A motorcycle stunt rider turns to robbing banks as a way to provide for his lover and their newborn child, a decision that puts him on a collision course with an ambitious rookie cop navigating a department ruled by a corrupt detective.
Young Caucasian Dan Dunne teaches history and coaches the girls basketball team at a Brooklyn high school populated primarily by black and Hispanic students. To the chagrin of his superiors, Dan bucks the outlined curriculum of historical facts in favor of the philosophy of historical events, generally discussing the concept of dialectics. As such, he captures the imagination of his students, at least in the classroom. Outside of the classroom, Dan's life is in shambles. He has a distant but cordial relationship with his family. He uses illicit drugs rampantly. Although his former girlfriend Rachel was able to clean up her drug habit, Dan believes that rehab will not work for him. Due to a combination of these issues, he treats women poorly. Thirteen year old Drey is a student in his class and a player on his basketball team. Drey has her own problems. Her parents are divorced, with her father a virtually non-existent figure in her life and her EMT mother generally absent as she is ...Written by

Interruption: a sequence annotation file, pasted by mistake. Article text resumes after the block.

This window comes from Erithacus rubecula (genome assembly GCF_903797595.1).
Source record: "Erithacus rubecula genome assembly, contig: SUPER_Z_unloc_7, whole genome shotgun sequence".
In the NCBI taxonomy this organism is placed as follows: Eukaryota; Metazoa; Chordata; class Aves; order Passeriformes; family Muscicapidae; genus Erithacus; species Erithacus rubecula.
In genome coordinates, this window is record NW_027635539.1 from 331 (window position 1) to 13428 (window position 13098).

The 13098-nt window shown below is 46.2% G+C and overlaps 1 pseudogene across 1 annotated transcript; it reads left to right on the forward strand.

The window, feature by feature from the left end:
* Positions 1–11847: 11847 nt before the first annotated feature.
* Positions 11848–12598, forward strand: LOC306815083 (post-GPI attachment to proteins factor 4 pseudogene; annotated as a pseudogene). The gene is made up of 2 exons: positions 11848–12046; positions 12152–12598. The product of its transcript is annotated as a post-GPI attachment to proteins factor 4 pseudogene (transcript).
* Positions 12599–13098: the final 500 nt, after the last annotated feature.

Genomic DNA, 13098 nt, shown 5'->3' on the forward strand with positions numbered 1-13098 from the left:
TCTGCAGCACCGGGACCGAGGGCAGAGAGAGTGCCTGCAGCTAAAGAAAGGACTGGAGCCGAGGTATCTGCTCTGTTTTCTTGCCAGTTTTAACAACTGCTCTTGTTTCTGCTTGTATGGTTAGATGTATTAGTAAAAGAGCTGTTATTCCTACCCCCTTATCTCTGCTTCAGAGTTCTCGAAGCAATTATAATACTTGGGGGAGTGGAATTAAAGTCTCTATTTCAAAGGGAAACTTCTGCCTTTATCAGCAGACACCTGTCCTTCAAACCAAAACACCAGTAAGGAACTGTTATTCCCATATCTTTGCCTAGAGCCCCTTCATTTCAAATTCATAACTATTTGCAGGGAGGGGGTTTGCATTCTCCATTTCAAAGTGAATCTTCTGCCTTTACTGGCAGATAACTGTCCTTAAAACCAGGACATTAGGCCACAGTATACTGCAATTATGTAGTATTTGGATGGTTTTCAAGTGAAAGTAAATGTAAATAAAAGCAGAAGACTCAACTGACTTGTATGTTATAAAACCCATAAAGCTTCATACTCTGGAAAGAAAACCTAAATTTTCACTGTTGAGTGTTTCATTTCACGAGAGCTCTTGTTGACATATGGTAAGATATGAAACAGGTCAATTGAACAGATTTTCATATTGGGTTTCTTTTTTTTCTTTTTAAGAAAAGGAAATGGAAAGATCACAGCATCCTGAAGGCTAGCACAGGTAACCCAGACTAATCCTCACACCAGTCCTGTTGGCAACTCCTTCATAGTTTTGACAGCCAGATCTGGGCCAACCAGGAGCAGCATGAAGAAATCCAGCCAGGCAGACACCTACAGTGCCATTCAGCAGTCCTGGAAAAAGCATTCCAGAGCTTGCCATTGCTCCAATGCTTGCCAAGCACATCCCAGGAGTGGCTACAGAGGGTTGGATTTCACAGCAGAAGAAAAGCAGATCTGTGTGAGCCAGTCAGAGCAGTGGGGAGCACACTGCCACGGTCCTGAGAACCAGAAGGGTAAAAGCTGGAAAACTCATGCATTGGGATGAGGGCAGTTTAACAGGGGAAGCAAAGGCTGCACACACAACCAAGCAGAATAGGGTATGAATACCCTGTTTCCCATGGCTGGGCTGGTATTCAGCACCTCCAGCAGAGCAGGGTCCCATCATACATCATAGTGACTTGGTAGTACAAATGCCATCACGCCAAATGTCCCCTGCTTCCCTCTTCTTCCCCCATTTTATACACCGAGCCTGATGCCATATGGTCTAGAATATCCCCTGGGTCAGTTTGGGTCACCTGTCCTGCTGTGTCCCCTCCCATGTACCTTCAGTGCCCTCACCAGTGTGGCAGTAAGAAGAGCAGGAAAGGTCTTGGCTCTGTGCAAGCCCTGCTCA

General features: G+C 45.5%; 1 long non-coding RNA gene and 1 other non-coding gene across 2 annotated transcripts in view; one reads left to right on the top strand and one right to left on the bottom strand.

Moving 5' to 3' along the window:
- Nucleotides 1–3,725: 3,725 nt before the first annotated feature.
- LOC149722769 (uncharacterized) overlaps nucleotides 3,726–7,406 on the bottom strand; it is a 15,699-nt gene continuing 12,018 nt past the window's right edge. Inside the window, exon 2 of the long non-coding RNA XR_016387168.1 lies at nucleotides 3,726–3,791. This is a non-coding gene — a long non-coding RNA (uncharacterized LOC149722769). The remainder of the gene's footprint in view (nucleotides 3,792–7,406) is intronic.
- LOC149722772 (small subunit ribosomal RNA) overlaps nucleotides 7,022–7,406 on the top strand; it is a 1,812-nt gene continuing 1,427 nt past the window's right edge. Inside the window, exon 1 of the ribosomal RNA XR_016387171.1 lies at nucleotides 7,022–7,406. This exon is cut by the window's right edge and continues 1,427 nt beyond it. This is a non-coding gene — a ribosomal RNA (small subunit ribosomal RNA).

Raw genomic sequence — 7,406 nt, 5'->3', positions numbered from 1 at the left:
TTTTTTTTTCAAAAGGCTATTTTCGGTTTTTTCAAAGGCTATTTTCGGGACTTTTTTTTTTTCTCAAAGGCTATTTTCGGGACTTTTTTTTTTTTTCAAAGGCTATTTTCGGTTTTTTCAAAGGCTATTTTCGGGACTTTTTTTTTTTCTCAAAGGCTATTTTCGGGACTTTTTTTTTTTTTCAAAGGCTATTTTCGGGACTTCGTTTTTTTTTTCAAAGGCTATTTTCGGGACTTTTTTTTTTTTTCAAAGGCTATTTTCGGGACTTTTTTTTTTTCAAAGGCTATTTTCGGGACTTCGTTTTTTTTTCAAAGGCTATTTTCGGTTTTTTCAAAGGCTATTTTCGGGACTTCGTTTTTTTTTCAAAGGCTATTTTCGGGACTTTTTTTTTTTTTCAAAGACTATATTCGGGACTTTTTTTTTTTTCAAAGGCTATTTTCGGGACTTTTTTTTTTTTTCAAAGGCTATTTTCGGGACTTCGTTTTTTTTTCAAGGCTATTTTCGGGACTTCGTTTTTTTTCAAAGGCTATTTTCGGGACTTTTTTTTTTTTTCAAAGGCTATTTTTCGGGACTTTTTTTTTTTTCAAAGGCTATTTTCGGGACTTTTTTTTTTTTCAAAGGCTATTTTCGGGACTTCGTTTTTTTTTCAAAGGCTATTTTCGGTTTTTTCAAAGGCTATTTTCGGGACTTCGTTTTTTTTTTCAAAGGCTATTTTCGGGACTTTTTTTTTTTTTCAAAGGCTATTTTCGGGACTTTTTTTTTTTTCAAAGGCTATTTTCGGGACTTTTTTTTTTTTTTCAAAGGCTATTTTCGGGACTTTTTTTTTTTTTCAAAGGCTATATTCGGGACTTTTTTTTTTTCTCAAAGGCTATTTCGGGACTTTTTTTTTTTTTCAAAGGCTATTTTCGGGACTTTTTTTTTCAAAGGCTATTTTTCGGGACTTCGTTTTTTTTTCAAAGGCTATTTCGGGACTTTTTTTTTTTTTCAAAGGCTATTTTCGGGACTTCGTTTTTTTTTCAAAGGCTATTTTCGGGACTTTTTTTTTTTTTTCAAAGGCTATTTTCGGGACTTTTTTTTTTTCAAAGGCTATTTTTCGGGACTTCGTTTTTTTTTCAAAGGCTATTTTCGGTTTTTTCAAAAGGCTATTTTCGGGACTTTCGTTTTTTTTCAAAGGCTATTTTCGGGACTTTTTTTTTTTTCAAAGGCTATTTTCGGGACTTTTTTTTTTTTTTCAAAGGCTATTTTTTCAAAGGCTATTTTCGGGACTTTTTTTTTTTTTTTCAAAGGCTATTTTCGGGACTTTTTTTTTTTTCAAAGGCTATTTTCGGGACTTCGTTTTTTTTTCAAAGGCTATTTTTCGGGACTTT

When on the subject, Ryan Gosling's character says "It's just not cool to be a Nazi anymore, baby." Gosling played a Neo-Nazi in 'The Believer'. See more »
Who might say that Aristotle's wrong, right? But that doesn't make any sense; these things need each other. The idea that... that all God's creations are perfect, perfect - so just to suggest that - that a tree it's - it's crooked and it's straight... it's strong and it's weak... is to suggest that - that God created something imperfect. They do however acknowledge it in people; we are sinners but we can strive to be good just not in nature itself I guess.
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Ryan Gosling and Shareeka Epps were just plain awesome in this film by Ryan Fleck.
Gosling was impressive as an addict that was trying to hold on and teach. You could see the constant struggle as he fought giving up. The back and forth with Epps was quietly enchanting. Both certainly showed great acting talent in this film.
No loud action and prurient subject matter, just a sweet film showing a man's struggle and a girl's growing up realizing that drugs cripple. This film is hard to reduce to simple formulas. It transcends any mold and entertains in a reflective manner.
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